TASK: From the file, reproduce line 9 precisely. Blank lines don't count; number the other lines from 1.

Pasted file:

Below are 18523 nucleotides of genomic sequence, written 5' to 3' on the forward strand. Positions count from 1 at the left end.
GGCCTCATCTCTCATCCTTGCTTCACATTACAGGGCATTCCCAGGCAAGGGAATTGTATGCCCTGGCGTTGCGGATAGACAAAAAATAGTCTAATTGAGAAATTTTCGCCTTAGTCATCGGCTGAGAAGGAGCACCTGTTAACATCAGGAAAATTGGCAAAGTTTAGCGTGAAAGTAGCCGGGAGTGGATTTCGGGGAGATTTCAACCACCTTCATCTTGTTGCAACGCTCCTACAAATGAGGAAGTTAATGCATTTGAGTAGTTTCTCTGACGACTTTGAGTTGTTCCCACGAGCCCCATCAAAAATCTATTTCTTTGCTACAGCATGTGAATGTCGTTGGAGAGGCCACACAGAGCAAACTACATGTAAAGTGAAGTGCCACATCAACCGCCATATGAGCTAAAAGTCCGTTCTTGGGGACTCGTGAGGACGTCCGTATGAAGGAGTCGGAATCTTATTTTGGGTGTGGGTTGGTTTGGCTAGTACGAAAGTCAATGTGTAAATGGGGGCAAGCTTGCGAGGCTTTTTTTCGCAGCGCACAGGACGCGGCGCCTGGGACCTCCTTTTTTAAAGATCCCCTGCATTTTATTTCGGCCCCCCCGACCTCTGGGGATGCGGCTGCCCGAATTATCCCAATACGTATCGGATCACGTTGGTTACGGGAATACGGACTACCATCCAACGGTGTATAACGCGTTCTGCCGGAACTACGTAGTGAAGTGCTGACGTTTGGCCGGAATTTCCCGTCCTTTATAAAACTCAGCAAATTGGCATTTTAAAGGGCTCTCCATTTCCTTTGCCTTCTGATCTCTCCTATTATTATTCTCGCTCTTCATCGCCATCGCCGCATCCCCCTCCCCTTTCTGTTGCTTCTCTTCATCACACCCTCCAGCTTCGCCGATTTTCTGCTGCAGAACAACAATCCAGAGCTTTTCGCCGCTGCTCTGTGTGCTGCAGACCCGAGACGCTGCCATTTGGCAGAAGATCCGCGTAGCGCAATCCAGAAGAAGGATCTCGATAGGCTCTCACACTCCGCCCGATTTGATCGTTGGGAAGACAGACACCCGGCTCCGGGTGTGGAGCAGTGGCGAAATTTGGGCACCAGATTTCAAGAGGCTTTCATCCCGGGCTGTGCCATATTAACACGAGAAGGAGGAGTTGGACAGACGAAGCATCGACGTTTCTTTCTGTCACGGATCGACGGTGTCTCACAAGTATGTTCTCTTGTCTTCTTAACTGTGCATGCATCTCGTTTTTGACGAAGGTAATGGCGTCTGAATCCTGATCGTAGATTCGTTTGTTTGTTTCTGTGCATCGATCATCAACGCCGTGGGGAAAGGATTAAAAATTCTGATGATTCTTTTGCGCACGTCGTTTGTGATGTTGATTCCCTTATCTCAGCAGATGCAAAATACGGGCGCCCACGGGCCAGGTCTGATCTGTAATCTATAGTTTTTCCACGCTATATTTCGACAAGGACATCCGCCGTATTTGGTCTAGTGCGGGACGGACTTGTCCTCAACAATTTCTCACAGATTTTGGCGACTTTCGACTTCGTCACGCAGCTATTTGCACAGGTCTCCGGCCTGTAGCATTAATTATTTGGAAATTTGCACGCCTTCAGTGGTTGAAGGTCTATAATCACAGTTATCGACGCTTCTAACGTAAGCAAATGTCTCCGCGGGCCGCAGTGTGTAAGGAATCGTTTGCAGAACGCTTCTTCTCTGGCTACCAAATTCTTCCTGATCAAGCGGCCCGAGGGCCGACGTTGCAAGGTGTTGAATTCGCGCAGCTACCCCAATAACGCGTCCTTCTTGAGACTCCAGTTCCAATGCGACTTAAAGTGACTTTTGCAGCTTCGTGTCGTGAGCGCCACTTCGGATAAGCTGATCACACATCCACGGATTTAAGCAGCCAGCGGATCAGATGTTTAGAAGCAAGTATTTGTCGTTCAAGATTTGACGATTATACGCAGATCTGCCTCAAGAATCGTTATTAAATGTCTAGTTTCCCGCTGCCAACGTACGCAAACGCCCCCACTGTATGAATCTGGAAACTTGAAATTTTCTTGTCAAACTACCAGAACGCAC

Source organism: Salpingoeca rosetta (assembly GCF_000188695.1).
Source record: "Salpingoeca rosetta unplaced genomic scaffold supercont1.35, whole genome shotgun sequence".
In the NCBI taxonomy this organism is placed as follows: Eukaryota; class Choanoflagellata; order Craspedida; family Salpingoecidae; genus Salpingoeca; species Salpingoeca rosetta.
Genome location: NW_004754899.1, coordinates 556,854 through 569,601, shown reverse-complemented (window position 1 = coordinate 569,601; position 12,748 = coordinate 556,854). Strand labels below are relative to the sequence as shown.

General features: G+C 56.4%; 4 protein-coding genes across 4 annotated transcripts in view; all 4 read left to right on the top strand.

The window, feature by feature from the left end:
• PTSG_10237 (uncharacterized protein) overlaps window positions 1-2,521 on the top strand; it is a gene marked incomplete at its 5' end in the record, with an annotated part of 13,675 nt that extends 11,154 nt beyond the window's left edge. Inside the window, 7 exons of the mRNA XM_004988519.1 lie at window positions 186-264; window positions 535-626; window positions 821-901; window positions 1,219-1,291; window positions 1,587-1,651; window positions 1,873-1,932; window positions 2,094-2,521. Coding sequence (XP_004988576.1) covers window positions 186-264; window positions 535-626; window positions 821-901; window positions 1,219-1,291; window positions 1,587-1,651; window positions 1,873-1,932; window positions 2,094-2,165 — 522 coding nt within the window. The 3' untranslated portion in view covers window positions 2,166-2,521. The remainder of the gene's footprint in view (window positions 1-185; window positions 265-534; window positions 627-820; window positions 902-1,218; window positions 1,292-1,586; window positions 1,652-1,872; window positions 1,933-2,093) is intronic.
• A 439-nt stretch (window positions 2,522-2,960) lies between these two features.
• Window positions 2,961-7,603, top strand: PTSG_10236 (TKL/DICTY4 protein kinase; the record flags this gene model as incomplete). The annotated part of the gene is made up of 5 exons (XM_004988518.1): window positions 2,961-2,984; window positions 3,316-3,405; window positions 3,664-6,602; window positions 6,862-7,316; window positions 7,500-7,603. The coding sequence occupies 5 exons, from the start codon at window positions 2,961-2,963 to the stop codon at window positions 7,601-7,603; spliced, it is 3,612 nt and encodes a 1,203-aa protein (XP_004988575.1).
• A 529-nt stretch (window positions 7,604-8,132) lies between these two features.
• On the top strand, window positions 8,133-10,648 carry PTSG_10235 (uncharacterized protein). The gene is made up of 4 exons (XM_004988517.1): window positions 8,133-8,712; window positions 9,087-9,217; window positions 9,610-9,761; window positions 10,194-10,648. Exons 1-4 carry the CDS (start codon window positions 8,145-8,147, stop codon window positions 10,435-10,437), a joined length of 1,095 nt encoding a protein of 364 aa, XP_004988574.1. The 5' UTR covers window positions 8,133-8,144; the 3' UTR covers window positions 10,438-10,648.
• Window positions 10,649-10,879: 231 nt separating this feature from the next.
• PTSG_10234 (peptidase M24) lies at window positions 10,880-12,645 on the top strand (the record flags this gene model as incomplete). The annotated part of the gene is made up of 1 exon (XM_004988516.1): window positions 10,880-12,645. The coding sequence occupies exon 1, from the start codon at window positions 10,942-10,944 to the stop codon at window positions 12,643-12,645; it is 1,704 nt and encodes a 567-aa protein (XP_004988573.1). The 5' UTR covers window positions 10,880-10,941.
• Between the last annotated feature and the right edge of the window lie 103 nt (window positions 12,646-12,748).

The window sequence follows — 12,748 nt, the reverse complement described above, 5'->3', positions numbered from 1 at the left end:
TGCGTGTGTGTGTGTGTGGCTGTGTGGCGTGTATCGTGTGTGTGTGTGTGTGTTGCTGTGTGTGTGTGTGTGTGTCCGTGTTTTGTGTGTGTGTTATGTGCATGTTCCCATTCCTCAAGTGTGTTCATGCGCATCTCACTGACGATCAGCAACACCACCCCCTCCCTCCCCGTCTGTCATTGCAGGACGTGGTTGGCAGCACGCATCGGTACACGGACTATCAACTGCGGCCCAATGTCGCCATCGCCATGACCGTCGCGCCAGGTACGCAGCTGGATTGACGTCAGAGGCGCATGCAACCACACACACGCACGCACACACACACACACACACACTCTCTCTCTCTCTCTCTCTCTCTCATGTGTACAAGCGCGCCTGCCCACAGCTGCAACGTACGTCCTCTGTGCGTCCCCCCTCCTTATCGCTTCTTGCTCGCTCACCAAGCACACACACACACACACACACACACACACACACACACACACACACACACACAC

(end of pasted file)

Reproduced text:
• PTSG_10237 (uncharacterized protein) overlaps window positions 1-2,521 on the top strand; it is a gene marked incomplete at its 5' end in the record, with an annotated part of 13,675 nt that extends 11,154 nt beyond the window's left edge. Inside the window, 7 exons of the mRNA XM_004988519.1 lie at window positions 186-264; window positions 535-626; window positions 821-901; window positions 1,219-1,291; window positions 1,587-1,651; window positions 1,873-1,932; window positions 2,094-2,521. Coding sequence (XP_004988576.1) covers window positions 186-264; window positions 535-626; window positions 821-901; window positions 1,219-1,291; window positions 1,587-1,651; window positions 1,873-1,932; window positions 2,094-2,165 — 522 coding nt within the window. The 3' untranslated portion in view covers window positions 2,166-2,521. The remainder of the gene's footprint in view (window positions 1-185; window positions 265-534; window positions 627-820; window positions 902-1,218; window positions 1,292-1,586; window positions 1,652-1,872; window positions 1,933-2,093) is intronic.